My eyes filled.  "I know, Honey.  I know."

After a long quiet hug, we found something else about the Thirties to write about.  I don't remember what it was.  But we established a clear understanding between us at the time:  Dani doesn't do Holocaust.  Intuitively, I understand that he "carries" it differently than my other sons do.  Is he "an old soul"?  Does he have dreams like his mother's?  I don't know.  But I respect that he handles this differently than his brothers do.  His brothers all want to crush and destroy anyone who would threaten the Jewish people ever again.  Dani agrees.  But something in Dani remembers or just knows how much it hurt to be a Jew then.  He feels it in a way they cannot.

As I type, I glance at the clock.  I know that I am going to ground him for being late getting home, just like normal mothers do in normal times.  Baruch Hashem, he will say that he is sorry, and that he will get better in the future.  Just like normal kids, in normal times.  Thank G-d.


"I'm sorry.  I was hanging out with friends.  I lost track of time.  I know -- it's my fault."

"Did you see the film?"

"No.  I'm sorry."  (He thinks I'm disappointed.  Oy, vey.)  "I was talking, and I came too late.  A couple of mothers and a kid talked.  Hebrew.  I didn't understand much.

"Then, we all sang 'Gam ki ailech' and 'Ani ma'amim' and 'Hatikvah.'  That was pretty cool."

"You know what it was all about?"


"Any questions?"


"You okay?"

"Yeah.  You?"

"Yeah.  Go to bed, okay?"

"Okay, Ema.  G'night.  I love you."

"You, too, buddy."


After Sports Guy trundles off to bed, I think of a cherished memory.

Soldier Boy was younger, and was -- uh, let's just say he was "giving me fits."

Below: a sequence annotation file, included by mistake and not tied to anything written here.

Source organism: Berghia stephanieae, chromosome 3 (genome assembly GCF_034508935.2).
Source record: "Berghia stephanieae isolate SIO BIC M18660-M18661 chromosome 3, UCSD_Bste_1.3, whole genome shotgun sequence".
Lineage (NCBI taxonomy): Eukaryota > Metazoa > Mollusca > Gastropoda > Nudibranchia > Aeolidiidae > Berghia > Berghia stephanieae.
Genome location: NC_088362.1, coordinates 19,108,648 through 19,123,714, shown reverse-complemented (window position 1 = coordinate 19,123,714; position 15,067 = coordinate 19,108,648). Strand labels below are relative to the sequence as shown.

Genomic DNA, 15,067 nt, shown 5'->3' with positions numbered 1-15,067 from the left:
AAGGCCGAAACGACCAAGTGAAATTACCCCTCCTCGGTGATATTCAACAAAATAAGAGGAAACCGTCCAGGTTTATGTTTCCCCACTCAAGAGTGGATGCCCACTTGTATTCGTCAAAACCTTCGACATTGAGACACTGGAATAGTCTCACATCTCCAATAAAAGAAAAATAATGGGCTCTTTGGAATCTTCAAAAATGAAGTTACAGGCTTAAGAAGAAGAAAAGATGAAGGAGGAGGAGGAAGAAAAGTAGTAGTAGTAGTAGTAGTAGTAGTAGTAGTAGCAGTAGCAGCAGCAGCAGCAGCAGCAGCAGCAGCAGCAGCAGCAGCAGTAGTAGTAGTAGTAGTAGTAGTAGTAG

But deep down inside him was a kid who wanted Ma & Pa to be proud.  He has a beautiful voice, does Soldier Boy.  He learned all of the words to "Mama Rochel," a famous Shwekey song.

We don't speak Yiddish in my house.  Not our cultural upbringing.  But he memorized all of the words, even the Yiddish words.

And while he was singing the Yiddish words at the end, I thought suddenly of my father's grandmother, Ruth, for whom I am named.  As far as I know, she was the last religious person in my father's family.  As the story goes, the family was pretty wealthy.  They had gathered at the family farm just outside of Warsaw...  and then the Nazis came.  One of them said to my father's lookalike cousin, "Here boy -- catch!"  And this animal threw to my father's cousin a hand grenade.  My grandmother saw "her son" blown up -- and even though they presented him later (he'd been hiding under a haystack) -- Rita was never the same.

There was a mentally-retarded girl in the family.  The Nazis decided to take her into the woods...  Of course she was afraid.  My paternal great-grandmother, Ruth, said, "I'll go with the child."  They were taken into the woods, and that is the last anyone in the family knew of them.